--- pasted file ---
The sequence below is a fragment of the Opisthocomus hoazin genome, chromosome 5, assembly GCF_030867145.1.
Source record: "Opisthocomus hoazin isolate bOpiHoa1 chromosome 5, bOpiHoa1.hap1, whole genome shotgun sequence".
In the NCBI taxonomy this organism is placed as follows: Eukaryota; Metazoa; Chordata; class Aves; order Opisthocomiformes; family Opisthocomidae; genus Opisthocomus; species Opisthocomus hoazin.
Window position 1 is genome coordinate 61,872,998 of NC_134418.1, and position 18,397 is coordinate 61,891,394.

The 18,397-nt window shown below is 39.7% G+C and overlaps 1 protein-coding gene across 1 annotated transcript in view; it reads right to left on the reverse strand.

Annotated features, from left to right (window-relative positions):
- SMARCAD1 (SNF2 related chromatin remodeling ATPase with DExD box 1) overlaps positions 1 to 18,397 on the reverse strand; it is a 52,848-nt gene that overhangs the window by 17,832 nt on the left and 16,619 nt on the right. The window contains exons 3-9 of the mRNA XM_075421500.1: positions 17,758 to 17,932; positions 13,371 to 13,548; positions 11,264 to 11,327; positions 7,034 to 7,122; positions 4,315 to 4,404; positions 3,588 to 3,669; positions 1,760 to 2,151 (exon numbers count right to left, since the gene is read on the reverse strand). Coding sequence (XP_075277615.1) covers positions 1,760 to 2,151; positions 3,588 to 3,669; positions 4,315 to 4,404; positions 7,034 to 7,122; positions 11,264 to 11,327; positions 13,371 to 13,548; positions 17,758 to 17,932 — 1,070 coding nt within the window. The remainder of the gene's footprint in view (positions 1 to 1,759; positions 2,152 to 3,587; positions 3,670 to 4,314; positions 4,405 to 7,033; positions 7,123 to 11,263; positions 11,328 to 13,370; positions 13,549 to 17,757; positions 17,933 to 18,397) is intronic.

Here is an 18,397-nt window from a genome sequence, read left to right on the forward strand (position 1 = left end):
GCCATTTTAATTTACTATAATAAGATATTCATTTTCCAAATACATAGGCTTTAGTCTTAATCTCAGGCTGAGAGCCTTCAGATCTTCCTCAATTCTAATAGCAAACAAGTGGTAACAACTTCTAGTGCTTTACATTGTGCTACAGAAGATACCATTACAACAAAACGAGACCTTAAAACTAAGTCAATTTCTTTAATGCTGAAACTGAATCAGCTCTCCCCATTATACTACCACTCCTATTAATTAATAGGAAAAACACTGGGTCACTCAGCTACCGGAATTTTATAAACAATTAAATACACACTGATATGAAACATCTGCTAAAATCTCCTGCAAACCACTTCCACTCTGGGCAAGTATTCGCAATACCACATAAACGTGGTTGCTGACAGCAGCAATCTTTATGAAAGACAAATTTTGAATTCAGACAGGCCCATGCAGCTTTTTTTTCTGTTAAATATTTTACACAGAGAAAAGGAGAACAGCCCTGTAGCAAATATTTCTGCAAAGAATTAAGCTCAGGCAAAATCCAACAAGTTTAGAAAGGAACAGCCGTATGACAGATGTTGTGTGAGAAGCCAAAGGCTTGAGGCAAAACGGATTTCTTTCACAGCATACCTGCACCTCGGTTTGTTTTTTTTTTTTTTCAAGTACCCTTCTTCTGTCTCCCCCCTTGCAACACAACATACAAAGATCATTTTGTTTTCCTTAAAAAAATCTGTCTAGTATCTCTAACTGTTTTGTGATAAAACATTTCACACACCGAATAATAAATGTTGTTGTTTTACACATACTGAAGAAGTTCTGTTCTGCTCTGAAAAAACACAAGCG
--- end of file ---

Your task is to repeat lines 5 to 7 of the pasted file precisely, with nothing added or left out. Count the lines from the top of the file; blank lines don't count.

The 18,397-nt window shown below is 39.7% G+C and overlaps 1 protein-coding gene across 1 annotated transcript in view; it reads right to left on the reverse strand.

Annotated features, from left to right (window-relative positions):
- SMARCAD1 (SNF2 related chromatin remodeling ATPase with DExD box 1) overlaps positions 1 to 18,397 on the reverse strand; it is a 52,848-nt gene that overhangs the window by 17,832 nt on the left and 16,619 nt on the right. The window contains exons 3-9 of the mRNA XM_075421500.1: positions 17,758 to 17,932; positions 13,371 to 13,548; positions 11,264 to 11,327; positions 7,034 to 7,122; positions 4,315 to 4,404; positions 3,588 to 3,669; positions 1,760 to 2,151 (exon numbers count right to left, since the gene is read on the reverse strand). Coding sequence (XP_075277615.1) covers positions 1,760 to 2,151; positions 3,588 to 3,669; positions 4,315 to 4,404; positions 7,034 to 7,122; positions 11,264 to 11,327; positions 13,371 to 13,548; positions 17,758 to 17,932 — 1,070 coding nt within the window. The remainder of the gene's footprint in view (positions 1 to 1,759; positions 2,152 to 3,587; positions 3,670 to 4,314; positions 4,405 to 7,033; positions 7,123 to 11,263; positions 11,328 to 13,370; positions 13,549 to 17,757; positions 17,933 to 18,397) is intronic.